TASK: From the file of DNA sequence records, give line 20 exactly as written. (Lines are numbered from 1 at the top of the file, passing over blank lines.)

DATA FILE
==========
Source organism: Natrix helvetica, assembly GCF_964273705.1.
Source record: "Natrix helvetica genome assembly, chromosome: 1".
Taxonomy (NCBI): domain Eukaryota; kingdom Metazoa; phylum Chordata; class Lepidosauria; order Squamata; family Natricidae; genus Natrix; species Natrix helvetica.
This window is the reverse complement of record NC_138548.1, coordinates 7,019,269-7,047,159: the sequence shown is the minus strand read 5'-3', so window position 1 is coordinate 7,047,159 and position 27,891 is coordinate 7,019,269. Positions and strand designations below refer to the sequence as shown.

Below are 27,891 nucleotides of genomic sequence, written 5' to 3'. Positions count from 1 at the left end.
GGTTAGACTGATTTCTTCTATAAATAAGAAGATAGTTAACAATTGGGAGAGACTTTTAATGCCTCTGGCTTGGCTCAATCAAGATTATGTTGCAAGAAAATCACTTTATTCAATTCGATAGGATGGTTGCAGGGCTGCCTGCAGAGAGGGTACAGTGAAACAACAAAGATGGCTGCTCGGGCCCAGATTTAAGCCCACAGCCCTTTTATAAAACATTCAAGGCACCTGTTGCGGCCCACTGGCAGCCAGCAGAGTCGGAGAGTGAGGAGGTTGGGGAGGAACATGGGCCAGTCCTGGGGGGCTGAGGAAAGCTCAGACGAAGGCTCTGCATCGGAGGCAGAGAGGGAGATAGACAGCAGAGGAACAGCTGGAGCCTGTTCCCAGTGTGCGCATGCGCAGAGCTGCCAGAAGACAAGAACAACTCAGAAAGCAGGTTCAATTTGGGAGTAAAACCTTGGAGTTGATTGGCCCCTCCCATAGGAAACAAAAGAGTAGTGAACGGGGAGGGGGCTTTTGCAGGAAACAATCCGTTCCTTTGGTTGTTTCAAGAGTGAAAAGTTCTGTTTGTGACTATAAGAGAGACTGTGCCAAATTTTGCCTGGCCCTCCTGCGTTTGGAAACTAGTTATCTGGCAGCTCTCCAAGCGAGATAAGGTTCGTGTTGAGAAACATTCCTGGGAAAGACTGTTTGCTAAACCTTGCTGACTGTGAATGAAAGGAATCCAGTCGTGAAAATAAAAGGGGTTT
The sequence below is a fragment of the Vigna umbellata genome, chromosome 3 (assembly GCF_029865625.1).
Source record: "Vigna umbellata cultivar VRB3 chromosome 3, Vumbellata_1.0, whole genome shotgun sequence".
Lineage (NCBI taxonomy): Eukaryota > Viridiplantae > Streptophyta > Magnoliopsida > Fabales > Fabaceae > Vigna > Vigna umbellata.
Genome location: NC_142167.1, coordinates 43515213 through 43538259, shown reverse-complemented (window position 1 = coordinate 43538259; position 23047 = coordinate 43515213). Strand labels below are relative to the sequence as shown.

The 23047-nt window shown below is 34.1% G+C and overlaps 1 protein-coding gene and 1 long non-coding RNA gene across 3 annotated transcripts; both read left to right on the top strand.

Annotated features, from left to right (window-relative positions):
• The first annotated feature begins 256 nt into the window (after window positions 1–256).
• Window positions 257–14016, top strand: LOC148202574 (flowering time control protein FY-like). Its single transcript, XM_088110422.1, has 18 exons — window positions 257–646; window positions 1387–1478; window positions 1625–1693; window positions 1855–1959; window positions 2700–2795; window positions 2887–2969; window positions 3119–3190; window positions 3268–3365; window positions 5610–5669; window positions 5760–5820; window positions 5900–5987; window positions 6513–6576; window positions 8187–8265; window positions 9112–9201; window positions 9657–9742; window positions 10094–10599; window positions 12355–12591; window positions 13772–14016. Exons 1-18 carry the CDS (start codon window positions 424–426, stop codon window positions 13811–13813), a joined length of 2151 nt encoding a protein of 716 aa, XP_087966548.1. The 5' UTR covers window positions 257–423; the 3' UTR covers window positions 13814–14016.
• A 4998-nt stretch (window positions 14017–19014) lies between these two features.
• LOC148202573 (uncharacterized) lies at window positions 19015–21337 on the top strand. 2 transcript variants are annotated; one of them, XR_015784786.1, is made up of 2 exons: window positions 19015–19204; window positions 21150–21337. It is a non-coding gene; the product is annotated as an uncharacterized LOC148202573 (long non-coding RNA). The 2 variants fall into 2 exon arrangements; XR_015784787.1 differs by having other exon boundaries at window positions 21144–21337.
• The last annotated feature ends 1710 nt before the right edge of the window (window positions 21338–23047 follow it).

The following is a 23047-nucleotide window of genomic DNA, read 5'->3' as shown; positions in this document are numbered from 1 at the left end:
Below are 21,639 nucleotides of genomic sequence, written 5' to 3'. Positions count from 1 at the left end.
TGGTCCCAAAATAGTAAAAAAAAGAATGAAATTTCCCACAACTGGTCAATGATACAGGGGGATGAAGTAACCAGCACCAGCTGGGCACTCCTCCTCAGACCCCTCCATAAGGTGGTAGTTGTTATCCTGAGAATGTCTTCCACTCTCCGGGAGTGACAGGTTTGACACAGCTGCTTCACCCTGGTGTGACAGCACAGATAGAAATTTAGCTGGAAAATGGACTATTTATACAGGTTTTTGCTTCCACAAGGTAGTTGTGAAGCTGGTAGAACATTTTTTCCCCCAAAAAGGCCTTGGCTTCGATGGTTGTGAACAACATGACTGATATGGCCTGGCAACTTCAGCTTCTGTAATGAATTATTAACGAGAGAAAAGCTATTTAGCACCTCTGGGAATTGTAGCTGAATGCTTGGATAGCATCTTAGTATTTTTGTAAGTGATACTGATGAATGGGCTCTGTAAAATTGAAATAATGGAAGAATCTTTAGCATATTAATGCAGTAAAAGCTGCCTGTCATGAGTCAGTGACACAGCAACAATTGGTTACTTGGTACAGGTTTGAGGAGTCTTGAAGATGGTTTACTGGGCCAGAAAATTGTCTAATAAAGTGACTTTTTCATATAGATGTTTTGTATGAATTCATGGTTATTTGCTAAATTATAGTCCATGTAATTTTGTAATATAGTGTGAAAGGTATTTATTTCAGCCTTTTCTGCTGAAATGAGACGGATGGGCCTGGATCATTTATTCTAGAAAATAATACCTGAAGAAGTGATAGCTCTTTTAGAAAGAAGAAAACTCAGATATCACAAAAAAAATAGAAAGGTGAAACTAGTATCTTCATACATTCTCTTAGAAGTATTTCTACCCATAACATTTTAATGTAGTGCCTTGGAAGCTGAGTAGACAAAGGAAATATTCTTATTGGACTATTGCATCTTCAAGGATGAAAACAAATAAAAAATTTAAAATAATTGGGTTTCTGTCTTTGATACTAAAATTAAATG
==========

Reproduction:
TGGTCCCAAAATAGTAAAAAAAAGAATGAAATTTCCCACAACTGGTCAATGATACAGGGGGATGAAGTAACCAGCACCAGCTGGGCACTCCTCCTCAGACCCCTCCATAAGGTGGTAGTTGTTATCCTGAGAATGTCTTCCACTCTCCGGGAGTGACAGGTTTGACACAGCTGCTTCACCCTGGTGTGACAGCACAGATAGAAATTTAGCTGGAAAATGGACTATTTATACAGGTTTTTGCTTCCACAAGGTAGTTGTGAAGCTGGTAGAACATTTTTTCCCCCAAAAAGGCCTTGGCTTCGATGGTTGTGAACAACATGACTGATATGGCCTGGCAACTTCAGCTTCTGTAATGAATTATTAACGAGAGAAAAGCTATTTAGCACCTCTGGGAATTGTAGCTGAATGCTTGGATAGCATCTTAGTATTTTTGTAAGTGATACTGATGAATGGGCTCTGTAAAATTGAAATAATGGAAGAATCTTTAGCATATTAATGCAGTAAAAGCTGCCTGTCATGAGTCAGTGACACAGCAACAATTGGTTACTTGGTACAGGTTTGAGGAGTCTTGAAGATGGTTTACTGGGCCAGAAAATTGTCTAATAAAGTGACTTTTTCATATAGATGTTTTGTATGAATTCATGGTTATTTGCTAAATTATAGTCCATGTAATTTTGTAATATAGTGTGAAAGGTATTTATTTCAGCCTTTTCTGCTGAAATGAGACGGATGGGCCTGGATCATTTATTCTAGAAAATAATACCTGAAGAAGTGATAGCTCTTTTAGAAAGAAGAAAACTCAGATATCACAAAAAAAATAGAAAGGTGAAACTAGTATCTTCATACATTCTCTTAGAAGTATTTCTACCCATAACATTTTAATGTAGTGCCTTGGAAGCTGAGTAGACAAAGGAAATATTCTTATTGGACTATTGCATCTTCAAGGATGAAAACAAATAAAAAATTTAAAATAATTGGGTTTCTGTCTTTGATACTAAAATTAAATG